One student asked about the difference in approach between the meeting we had witnessed and the Page One meeting. Pat’s thoughtful answer became one of my takeaways from the day:

For Page One, he said, the editors are constructing a fixed representation of the day’s news. It’s the version of the day’s news that will last as long as there is microfiche. When future historians want to find out what happened on Jan. 11, 2011, they will turn to this version of the newspaper.

The Continuous News Desk, on the other hand, is constantly evolving, and the moment-by-moment changes are evanescent, vanishing, so far as the average news consumer is concerned, whenever the editors update the site. At the meeting we observed, the editors had discussed when they expected certain stories (or videos or podcasts or photos) to be ready and how long a certain piece might remain at the top of the site before something came along to supersede it. It is a dynamic view of the day’s news.

Something to ponder for those who want to hurry the demise of print: Dynamism is a wonderful thing, but so is permanence. Each has its place in the relationships among society, immediacy and history. I suppose that the “Today’s Paper” feature of the Times, which allows Web readers to go back as far as a week and see the stories of the day as they appeared in print (minus placement on the page and juxtaposition with other stories, photos and advertisements), is archived on a server somewhere, and perhaps when print does die, those archives will be available to libraries, if not to the public at large. I, for one, am in no rush. I love the physical newspaper.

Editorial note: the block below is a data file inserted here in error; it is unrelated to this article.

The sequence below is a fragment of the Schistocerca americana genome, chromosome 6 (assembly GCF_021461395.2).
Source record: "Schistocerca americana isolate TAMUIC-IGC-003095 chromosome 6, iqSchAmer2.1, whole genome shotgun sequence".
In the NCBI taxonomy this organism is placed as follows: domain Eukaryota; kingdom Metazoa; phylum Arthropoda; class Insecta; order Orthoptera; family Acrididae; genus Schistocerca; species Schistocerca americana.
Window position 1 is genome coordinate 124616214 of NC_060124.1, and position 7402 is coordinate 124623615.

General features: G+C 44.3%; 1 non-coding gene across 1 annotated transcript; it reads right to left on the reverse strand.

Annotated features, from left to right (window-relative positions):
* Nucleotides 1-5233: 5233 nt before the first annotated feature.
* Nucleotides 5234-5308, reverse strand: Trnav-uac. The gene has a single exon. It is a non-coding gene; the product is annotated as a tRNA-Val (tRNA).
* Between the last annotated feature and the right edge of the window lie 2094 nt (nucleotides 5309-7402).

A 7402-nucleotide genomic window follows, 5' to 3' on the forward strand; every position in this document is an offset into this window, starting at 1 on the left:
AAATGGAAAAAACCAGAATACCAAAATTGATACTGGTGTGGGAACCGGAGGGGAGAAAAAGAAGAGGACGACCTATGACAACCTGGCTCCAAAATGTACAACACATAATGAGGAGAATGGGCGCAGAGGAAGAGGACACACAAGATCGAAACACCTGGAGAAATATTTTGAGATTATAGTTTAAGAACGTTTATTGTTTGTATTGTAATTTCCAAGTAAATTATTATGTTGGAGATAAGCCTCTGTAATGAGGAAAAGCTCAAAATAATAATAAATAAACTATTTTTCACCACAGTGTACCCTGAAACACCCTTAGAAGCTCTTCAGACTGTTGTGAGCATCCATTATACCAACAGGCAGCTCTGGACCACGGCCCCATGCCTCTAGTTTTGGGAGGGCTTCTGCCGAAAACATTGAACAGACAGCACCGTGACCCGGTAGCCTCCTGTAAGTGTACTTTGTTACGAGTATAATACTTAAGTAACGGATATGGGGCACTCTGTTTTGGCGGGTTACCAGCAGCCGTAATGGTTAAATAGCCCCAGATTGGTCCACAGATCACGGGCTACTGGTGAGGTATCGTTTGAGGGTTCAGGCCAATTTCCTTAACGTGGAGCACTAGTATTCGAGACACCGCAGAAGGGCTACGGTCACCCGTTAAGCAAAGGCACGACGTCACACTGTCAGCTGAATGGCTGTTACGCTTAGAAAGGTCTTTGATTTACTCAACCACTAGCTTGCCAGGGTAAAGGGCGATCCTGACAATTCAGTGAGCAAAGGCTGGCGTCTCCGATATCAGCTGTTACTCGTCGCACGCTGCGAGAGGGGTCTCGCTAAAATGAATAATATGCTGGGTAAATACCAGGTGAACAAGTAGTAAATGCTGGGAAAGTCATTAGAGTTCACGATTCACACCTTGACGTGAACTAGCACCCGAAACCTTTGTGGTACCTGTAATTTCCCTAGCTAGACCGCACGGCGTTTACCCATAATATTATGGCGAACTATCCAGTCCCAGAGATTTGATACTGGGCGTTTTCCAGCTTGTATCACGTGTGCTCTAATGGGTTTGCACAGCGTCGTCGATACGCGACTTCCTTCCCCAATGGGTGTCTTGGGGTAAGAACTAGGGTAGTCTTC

And while The New York Times, in all its glory and strength, dwells in its beautiful and severe Temple of Journalism, with priests and priestesses appareled in Ivy-tendrilled accolades, there is still the Daily News just a few blocks away, as gritty and and messy a newsroom as one can hope for in a computer age and one that performs the daily miracle of newspaper publishing with an equal, though different, sense of mission. We visited that newsroom on Jan. 18, and that visit was revelatory and hopeful in a different way. More on that in my next post.

    • Rachel
    • January 27th, 2011

    When I was in the SBU J-School, I read The Times everyday. It was usually the print version, supplied for free, by the school. Now that I would have to pay for the paper I of course read it online for free. But not for much longer. The Times’ upcoming paywall won’t deter me from visiting its site but I’m sure it will stop others.I haven’t read the print and online versions simultaneously in a long time but I would imagine their stories are very different. If print dies, will its print stories die with it? How will The Times change its approach to represent both print and digital stories online, capturing both print and digital readers? And will the paywall still exist when it’s no longer in print (hopefully when I’m no longer here)? I hate these questions, I wish there was no possible way The New York Times could stop printing its world-renowned newspaper. But papers, mostly smaller ones, fold every day. I would hate to think The Times would lose some of its great journalism to speedily post breaking news stories and let in-depth journalism fall to the side because online readers want some of the story now not all of the story later.